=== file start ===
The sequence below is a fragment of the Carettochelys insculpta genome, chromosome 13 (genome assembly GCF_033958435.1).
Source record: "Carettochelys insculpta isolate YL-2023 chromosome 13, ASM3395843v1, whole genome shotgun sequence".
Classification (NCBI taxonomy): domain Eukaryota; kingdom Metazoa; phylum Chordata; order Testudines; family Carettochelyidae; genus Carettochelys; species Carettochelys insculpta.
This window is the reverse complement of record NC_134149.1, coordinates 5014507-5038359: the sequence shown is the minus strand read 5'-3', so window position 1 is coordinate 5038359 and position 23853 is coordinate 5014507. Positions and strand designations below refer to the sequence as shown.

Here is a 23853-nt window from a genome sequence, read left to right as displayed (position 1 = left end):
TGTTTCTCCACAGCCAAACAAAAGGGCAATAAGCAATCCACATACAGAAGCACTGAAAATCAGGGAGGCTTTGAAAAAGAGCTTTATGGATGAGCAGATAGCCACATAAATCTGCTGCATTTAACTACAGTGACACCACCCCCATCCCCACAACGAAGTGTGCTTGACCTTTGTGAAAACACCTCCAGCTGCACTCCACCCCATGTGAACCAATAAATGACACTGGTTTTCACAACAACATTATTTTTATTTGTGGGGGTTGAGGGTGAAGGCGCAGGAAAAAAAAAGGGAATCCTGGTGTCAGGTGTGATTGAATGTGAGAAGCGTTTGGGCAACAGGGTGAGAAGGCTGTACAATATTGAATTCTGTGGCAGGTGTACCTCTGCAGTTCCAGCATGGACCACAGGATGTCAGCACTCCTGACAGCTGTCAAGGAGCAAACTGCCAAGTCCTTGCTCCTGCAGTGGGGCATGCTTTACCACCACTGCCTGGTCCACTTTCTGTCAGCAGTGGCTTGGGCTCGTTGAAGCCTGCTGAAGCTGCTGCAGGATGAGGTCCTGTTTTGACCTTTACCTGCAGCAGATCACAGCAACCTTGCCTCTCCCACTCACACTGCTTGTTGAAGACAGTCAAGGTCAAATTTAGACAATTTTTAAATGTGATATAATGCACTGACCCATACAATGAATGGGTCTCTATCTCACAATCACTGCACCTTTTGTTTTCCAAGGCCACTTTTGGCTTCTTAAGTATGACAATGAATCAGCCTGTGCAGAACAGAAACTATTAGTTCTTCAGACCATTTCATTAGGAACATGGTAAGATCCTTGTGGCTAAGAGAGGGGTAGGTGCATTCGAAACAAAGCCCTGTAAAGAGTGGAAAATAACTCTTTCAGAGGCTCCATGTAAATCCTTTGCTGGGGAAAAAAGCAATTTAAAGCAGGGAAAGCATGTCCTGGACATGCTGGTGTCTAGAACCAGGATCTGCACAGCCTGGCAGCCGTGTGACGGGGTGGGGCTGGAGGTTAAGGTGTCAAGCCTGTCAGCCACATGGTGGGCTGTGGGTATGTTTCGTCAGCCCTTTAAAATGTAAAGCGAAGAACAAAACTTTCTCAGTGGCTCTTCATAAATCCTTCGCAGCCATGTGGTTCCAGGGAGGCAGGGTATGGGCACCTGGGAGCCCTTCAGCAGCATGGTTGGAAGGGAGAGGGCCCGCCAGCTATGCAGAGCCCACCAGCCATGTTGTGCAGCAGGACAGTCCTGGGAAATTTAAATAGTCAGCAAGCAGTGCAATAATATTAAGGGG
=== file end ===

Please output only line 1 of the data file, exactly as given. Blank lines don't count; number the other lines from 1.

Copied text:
The sequence below is a fragment of the Carettochelys insculpta genome, chromosome 13 (genome assembly GCF_033958435.1).